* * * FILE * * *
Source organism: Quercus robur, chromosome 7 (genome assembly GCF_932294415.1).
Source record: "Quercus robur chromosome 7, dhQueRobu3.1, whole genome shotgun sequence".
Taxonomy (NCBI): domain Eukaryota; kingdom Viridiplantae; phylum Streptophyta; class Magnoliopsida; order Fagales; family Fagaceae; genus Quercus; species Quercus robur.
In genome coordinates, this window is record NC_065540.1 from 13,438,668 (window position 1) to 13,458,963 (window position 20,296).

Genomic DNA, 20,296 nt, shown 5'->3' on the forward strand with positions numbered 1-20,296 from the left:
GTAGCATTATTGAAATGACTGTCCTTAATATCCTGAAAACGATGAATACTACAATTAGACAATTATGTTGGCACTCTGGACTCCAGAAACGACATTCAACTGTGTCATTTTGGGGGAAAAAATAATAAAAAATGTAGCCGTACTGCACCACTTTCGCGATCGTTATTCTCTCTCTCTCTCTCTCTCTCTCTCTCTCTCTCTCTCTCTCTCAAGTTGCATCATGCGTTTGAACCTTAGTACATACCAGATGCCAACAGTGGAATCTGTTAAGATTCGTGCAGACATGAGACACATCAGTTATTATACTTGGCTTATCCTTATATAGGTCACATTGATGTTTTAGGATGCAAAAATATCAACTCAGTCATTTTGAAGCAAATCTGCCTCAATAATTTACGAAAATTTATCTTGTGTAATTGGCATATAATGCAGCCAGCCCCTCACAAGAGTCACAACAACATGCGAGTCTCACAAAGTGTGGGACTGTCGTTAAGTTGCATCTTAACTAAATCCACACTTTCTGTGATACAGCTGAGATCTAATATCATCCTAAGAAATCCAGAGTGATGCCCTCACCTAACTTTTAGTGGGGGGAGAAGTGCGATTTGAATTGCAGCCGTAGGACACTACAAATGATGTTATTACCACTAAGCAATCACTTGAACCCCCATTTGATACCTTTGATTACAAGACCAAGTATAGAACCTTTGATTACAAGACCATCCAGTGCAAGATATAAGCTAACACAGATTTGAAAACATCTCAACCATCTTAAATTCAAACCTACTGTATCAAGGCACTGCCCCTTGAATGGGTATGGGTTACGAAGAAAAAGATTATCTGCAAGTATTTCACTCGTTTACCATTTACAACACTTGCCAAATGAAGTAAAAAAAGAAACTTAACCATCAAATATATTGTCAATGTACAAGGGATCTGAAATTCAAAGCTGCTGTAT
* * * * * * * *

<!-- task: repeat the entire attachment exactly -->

Source organism: Quercus robur, chromosome 7 (genome assembly GCF_932294415.1).
Source record: "Quercus robur chromosome 7, dhQueRobu3.1, whole genome shotgun sequence".
Taxonomy (NCBI): domain Eukaryota; kingdom Viridiplantae; phylum Streptophyta; class Magnoliopsida; order Fagales; family Fagaceae; genus Quercus; species Quercus robur.
In genome coordinates, this window is record NC_065540.1 from 13,438,668 (window position 1) to 13,458,963 (window position 20,296).

Genomic DNA, 20,296 nt, shown 5'->3' on the forward strand with positions numbered 1-20,296 from the left:
GTAGCATTATTGAAATGACTGTCCTTAATATCCTGAAAACGATGAATACTACAATTAGACAATTATGTTGGCACTCTGGACTCCAGAAACGACATTCAACTGTGTCATTTTGGGGGAAAAAATAATAAAAAATGTAGCCGTACTGCACCACTTTCGCGATCGTTATTCTCTCTCTCTCTCTCTCTCTCTCTCTCTCTCTCTCTCTCTCTCAAGTTGCATCATGCGTTTGAACCTTAGTACATACCAGATGCCAACAGTGGAATCTGTTAAGATTCGTGCAGACATGAGACACATCAGTTATTATACTTGGCTTATCCTTATATAGGTCACATTGATGTTTTAGGATGCAAAAATATCAACTCAGTCATTTTGAAGCAAATCTGCCTCAATAATTTACGAAAATTTATCTTGTGTAATTGGCATATAATGCAGCCAGCCCCTCACAAGAGTCACAACAACATGCGAGTCTCACAAAGTGTGGGACTGTCGTTAAGTTGCATCTTAACTAAATCCACACTTTCTGTGATACAGCTGAGATCTAATATCATCCTAAGAAATCCAGAGTGATGCCCTCACCTAACTTTTAGTGGGGGGAGAAGTGCGATTTGAATTGCAGCCGTAGGACACTACAAATGATGTTATTACCACTAAGCAATCACTTGAACCCCCATTTGATACCTTTGATTACAAGACCAAGTATAGAACCTTTGATTACAAGACCATCCAGTGCAAGATATAAGCTAACACAGATTTGAAAACATCTCAACCATCTTAAATTCAAACCTACTGTATCAAGGCACTGCCCCTTGAATGGGTATGGGTTACGAAGAAAAAGATTATCTGCAAGTATTTCACTCGTTTACCATTTACAACACTTGCCAAATGAAGTAAAAAAAGAAACTTAACCATCAAATATATTGTCAATGTACAAGGGATCTGAAATTCAAAGCTGCTGTAT